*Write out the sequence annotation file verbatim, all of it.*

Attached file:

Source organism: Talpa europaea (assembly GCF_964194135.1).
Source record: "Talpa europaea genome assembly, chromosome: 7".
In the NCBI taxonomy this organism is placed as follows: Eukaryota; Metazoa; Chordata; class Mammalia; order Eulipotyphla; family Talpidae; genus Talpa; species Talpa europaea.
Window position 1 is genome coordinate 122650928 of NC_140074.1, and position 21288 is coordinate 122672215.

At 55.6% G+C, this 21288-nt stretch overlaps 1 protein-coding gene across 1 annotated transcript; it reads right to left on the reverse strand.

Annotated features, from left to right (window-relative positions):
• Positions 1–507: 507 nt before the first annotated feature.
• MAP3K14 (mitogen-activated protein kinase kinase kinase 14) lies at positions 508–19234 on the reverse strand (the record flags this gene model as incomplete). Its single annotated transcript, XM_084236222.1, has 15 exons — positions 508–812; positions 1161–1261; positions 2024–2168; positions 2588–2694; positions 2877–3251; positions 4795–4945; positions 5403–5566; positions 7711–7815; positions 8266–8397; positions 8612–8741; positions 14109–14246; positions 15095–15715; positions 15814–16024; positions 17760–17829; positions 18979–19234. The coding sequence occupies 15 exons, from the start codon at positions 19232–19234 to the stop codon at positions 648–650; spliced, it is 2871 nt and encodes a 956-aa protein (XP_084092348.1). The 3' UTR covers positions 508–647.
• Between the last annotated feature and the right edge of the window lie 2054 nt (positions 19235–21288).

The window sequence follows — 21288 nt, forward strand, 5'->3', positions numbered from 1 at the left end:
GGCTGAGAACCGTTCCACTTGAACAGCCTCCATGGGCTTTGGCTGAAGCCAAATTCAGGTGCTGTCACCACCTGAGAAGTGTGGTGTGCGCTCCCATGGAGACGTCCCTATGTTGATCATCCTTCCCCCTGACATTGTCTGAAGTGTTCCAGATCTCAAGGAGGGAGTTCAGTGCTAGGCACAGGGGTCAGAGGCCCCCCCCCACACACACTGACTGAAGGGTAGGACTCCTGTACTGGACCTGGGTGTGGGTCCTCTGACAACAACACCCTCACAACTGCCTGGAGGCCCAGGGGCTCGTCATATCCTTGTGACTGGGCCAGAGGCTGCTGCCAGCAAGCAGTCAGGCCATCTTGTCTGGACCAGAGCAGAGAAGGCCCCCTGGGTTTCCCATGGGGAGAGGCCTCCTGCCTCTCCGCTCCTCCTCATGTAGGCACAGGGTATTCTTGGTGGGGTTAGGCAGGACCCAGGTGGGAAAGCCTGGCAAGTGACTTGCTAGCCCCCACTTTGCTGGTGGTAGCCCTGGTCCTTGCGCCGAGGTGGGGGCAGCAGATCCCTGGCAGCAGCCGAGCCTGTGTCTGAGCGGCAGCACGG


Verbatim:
Source organism: Talpa europaea (assembly GCF_964194135.1).
Source record: "Talpa europaea genome assembly, chromosome: 7".
In the NCBI taxonomy this organism is placed as follows: Eukaryota; Metazoa; Chordata; class Mammalia; order Eulipotyphla; family Talpidae; genus Talpa; species Talpa europaea.
Window position 1 is genome coordinate 122650928 of NC_140074.1, and position 21288 is coordinate 122672215.

At 55.6% G+C, this 21288-nt stretch overlaps 1 protein-coding gene across 1 annotated transcript; it reads right to left on the reverse strand.

Annotated features, from left to right (window-relative positions):
• Positions 1–507: 507 nt before the first annotated feature.
• MAP3K14 (mitogen-activated protein kinase kinase kinase 14) lies at positions 508–19234 on the reverse strand (the record flags this gene model as incomplete). Its single annotated transcript, XM_084236222.1, has 15 exons — positions 508–812; positions 1161–1261; positions 2024–2168; positions 2588–2694; positions 2877–3251; positions 4795–4945; positions 5403–5566; positions 7711–7815; positions 8266–8397; positions 8612–8741; positions 14109–14246; positions 15095–15715; positions 15814–16024; positions 17760–17829; positions 18979–19234. The coding sequence occupies 15 exons, from the start codon at positions 19232–19234 to the stop codon at positions 648–650; spliced, it is 2871 nt and encodes a 956-aa protein (XP_084092348.1). The 3' UTR covers positions 508–647.
• Between the last annotated feature and the right edge of the window lie 2054 nt (positions 19235–21288).

The window sequence follows — 21288 nt, forward strand, 5'->3', positions numbered from 1 at the left end:
GGCTGAGAACCGTTCCACTTGAACAGCCTCCATGGGCTTTGGCTGAAGCCAAATTCAGGTGCTGTCACCACCTGAGAAGTGTGGTGTGCGCTCCCATGGAGACGTCCCTATGTTGATCATCCTTCCCCCTGACATTGTCTGAAGTGTTCCAGATCTCAAGGAGGGAGTTCAGTGCTAGGCACAGGGGTCAGAGGCCCCCCCCCACACACACTGACTGAAGGGTAGGACTCCTGTACTGGACCTGGGTGTGGGTCCTCTGACAACAACACCCTCACAACTGCCTGGAGGCCCAGGGGCTCGTCATATCCTTGTGACTGGGCCAGAGGCTGCTGCCAGCAAGCAGTCAGGCCATCTTGTCTGGACCAGAGCAGAGAAGGCCCCCTGGGTTTCCCATGGGGAGAGGCCTCCTGCCTCTCCGCTCCTCCTCATGTAGGCACAGGGTATTCTTGGTGGGGTTAGGCAGGACCCAGGTGGGAAAGCCTGGCAAGTGACTTGCTAGCCCCCACTTTGCTGGTGGTAGCCCTGGTCCTTGCGCCGAGGTGGGGGCAGCAGATCCCTGGCAGCAGCCGAGCCTGTGTCTGAGCGGCAGCACGG